The Labor Day weekend heat wave in southern California is everything you’ve heard about and more.
Yes, it’s been hotter. But 99+ degrees in the first week of September means your dog is panting on their morning walk about 30 seconds after you exit your front door.
Also, the breeze from the trees feels like inescapable flames of hell in your face, even worse than those perpetrated on the news nightly right now by former POTUS #45.
Hell would truly be either one of these things continuing on much longer, especially the latter.
I spent this weekend, as did so many of us, watching and paying tribute to the GOAT of women’s tennis, and perhaps of all tennis – Serena Williams.
There’s a debate over what the “Greatest Of All Time”in a sport truly means. Are you the greatest because you have the most wins; or can beat anyone who has ever played the sport in an imagined one on one matchup?
Or does being the GOAT also include your effect on the game generally and how your participation upped the ante, opened doors and/or overall changed the sport for the better?
This is the stuff that keeps sportswriters, aficionados and fantasy leagues of all kinds alive and afloat.
In short, it doesn’t interest me.
This is because I, like many gay men of a certain age (Note: Ugh, not all of us – of course, not all of us!!!!), have a complicated relationship with sports.
I wasn’t much good at it, was made fun of for what I lacked, was seldom chosen and, to top it off, it generally had little interest to me. This was not so much because of my skill level or rejection rate but more that from a very young age I recognized sports occupied a huge, oversized (note: in my mind) space in the American psyche.
What was so f’n interesting?
Despite all the intellectual answers I now fully understand, sometimes I still don’t get it.
Yet for some reason tennis was always the exception, especially women’s tennis.
I came to realize this is because a) tennis is generally not considered to be a team sport (Note: Forgive me, doubles players), and b) it’s not violent.
Once you get in the arena, it’s a one-on-one matchup of personal athleticism, psychology, endurance and smarts.
Also, it’s always felt to me that overall, with a few exceptions, as cutthroat as tennis could be it evoked sportsmanship.
Well, whatever is the proper way to put it, I think you know what I mean.
As a kid in Queens, I was initiated into the sport in the 1960s by watching a bespectacled woman on TV named Billie Jean King become an unlikely hero to so many of us who wore glasses and longed to excel in ANYTHING athletic.
Ms. King’s endurance, grace under pressure and sheer skill and power as both player and speaker, impressed me to no end. It felt to me that despite people laughing at her, somehow she was cool enough inside to know how to remain calm, lock out the noise and give the doubters a huge middle finger by doing nothing more than demonstrating her talent center stage.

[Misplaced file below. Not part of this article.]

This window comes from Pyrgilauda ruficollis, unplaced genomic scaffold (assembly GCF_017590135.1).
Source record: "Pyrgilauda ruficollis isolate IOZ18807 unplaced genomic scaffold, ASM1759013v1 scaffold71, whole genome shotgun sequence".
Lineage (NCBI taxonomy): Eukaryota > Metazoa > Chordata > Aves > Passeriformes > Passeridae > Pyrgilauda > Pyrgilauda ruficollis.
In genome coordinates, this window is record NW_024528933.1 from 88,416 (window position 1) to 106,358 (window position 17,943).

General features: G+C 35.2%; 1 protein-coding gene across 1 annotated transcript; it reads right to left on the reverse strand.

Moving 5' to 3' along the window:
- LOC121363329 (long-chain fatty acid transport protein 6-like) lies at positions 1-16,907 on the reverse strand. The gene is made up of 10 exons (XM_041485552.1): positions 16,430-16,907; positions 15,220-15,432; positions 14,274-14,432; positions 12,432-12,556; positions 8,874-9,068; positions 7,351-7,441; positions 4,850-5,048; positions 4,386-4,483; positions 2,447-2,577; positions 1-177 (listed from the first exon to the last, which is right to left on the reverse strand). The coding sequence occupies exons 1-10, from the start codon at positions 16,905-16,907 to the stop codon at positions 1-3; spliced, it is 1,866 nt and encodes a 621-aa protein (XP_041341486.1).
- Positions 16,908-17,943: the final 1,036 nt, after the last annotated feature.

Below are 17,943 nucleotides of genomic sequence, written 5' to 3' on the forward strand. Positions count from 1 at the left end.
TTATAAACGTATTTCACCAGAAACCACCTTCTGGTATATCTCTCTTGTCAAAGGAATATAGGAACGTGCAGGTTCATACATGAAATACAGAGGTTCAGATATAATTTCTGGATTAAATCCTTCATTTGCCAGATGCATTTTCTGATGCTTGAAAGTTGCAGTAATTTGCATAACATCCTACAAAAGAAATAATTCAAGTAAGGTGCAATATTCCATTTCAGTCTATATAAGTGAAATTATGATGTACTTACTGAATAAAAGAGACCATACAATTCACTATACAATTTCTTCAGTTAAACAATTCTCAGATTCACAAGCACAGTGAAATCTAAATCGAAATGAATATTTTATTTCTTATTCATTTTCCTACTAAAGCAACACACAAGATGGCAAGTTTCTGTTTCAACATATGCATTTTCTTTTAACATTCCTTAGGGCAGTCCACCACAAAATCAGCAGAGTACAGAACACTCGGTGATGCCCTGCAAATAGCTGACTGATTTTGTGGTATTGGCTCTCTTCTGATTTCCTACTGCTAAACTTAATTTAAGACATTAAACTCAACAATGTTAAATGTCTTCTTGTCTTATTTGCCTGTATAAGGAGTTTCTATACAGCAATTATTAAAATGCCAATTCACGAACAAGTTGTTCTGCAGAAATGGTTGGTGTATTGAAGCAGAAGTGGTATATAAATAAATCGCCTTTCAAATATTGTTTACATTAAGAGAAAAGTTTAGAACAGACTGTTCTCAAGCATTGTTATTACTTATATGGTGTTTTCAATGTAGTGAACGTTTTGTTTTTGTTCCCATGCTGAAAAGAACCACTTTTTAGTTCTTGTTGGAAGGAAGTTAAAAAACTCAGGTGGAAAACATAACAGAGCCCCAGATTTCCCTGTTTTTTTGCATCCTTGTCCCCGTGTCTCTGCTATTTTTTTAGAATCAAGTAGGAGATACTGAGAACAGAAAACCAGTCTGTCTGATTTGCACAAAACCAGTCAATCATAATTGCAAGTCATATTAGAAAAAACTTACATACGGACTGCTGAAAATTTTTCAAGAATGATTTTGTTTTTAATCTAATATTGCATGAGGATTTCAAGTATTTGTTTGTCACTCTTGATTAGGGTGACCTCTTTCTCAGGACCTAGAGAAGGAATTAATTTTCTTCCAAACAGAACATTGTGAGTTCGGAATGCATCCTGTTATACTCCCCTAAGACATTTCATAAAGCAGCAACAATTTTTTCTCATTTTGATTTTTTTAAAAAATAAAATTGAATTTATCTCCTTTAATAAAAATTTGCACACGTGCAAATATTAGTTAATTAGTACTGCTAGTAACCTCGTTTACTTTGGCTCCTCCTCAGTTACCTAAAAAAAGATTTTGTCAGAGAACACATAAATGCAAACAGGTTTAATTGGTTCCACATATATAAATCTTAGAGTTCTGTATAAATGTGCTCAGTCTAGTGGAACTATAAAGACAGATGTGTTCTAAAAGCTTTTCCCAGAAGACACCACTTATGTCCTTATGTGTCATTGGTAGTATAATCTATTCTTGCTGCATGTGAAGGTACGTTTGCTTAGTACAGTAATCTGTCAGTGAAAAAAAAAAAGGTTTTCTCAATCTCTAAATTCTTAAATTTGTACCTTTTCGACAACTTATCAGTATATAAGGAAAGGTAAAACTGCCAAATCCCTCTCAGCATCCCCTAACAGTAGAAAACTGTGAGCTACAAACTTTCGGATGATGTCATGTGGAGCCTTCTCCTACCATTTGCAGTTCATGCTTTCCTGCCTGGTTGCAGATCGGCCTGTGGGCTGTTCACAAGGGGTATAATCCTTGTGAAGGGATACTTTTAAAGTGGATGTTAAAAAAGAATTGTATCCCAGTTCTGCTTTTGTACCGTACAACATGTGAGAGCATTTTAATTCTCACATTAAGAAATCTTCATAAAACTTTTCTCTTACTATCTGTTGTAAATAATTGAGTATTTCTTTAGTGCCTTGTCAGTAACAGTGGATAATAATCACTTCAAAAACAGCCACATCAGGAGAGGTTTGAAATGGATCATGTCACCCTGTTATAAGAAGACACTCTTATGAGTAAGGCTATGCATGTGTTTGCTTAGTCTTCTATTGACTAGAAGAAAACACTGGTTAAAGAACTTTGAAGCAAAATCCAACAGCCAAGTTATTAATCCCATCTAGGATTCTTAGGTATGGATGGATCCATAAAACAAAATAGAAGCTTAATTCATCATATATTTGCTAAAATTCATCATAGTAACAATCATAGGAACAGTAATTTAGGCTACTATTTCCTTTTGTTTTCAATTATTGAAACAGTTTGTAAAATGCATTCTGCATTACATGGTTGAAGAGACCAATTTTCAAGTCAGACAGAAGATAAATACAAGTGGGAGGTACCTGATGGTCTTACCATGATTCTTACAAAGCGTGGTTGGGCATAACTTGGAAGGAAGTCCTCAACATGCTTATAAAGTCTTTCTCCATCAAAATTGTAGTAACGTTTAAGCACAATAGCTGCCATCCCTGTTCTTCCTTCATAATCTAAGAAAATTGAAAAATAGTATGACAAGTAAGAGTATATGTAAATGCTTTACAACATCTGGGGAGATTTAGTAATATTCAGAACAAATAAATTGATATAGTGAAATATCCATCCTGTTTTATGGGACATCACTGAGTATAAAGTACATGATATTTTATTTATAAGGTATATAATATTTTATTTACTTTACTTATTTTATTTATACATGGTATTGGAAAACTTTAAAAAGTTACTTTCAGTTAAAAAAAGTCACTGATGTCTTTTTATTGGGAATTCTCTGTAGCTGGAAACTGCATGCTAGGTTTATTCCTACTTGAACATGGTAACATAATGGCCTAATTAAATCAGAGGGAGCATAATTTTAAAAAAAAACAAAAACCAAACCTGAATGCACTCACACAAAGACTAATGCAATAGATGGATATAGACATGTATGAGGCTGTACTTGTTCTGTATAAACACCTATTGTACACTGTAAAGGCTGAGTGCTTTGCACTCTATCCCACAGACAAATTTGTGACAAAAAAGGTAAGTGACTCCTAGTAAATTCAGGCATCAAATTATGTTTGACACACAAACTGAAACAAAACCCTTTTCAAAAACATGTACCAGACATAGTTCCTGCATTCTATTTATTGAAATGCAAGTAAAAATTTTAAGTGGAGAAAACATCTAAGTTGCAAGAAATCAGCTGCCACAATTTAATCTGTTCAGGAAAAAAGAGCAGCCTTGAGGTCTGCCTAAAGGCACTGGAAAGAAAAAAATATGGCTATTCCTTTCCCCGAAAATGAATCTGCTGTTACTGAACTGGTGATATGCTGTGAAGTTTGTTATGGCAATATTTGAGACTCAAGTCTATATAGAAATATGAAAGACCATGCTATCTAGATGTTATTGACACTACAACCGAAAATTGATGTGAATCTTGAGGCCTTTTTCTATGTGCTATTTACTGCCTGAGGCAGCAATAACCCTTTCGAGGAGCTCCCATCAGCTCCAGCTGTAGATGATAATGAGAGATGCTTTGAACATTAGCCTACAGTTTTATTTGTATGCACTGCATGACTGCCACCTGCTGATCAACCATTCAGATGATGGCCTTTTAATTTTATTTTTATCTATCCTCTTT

It didn’t feel like she was showing off or proving anything. It was simply taking the stage when it was her turn and doing the best that she could. Which was, well, great.
There have been many players since who have caught my fancy but none like Serena Williams. To witness her final match at almost 41 years of age at the US Open in round three on Friday night was to understand what it means to be a champion.
You don’t have to be a tennis fan to watch ONE GAME go on for 15 minutes and wonder, how is she doing this, why is she doing this and gee, maybe she CAN indeed do this, forever.
I get that fans of sports teams might feel the same way and that is their right. But watching Serena work I kept thinking: how does she keep the physical and mental going after all these decades (Note: Over 27 years).
Not to mention, how did she ever manage to take one of the whitest and most sexist sports in the world and lead its transformation into a multi-cultural sociological international happening every time she steps on the court?
Well, there are a lot better writers than me who can talk about her final appearance in my hometown of Flushing, Queens, site of the US Open, from a sports perspective, a tennis perspective and a feminist perspective. They include:
But what I can tell you is that this level of skill, determination, grit and total, unadulterated dedication to putting everything one has into something one clearly loves doing despite the odds of succeeding, is so rare in today’s world that the very attempt would seem enough to make that special someone at the very least GOAT of the day.
Of course, it’s not.
Because the essence of Serena and the few of any discipline of any kind at her level, means that they put all of their GOAT-ness on the table each and every time they play or exercise their talents.
Some days are better than others, some matches are losers and sometimes their lives suck just as much as ours do, perhaps even more. (Note: Hard to believe, but my limited interactions with several of these uber dedicated tell me this is true).
This kind of transformational person has a way of setting it aside and showing us, yeah, it can be done if I dream it, so watch me and I WILL prove it to you.
No one gets there every time. But even in her final match, which she lost, Serena hit so many mesmerizing winners, so many times, against so many odds, you couldn’t help but feel like she was victorious.
That’s because ultimately she was. In every game she played, regardless of the score.
You can watch the up and down highlights of that final match here: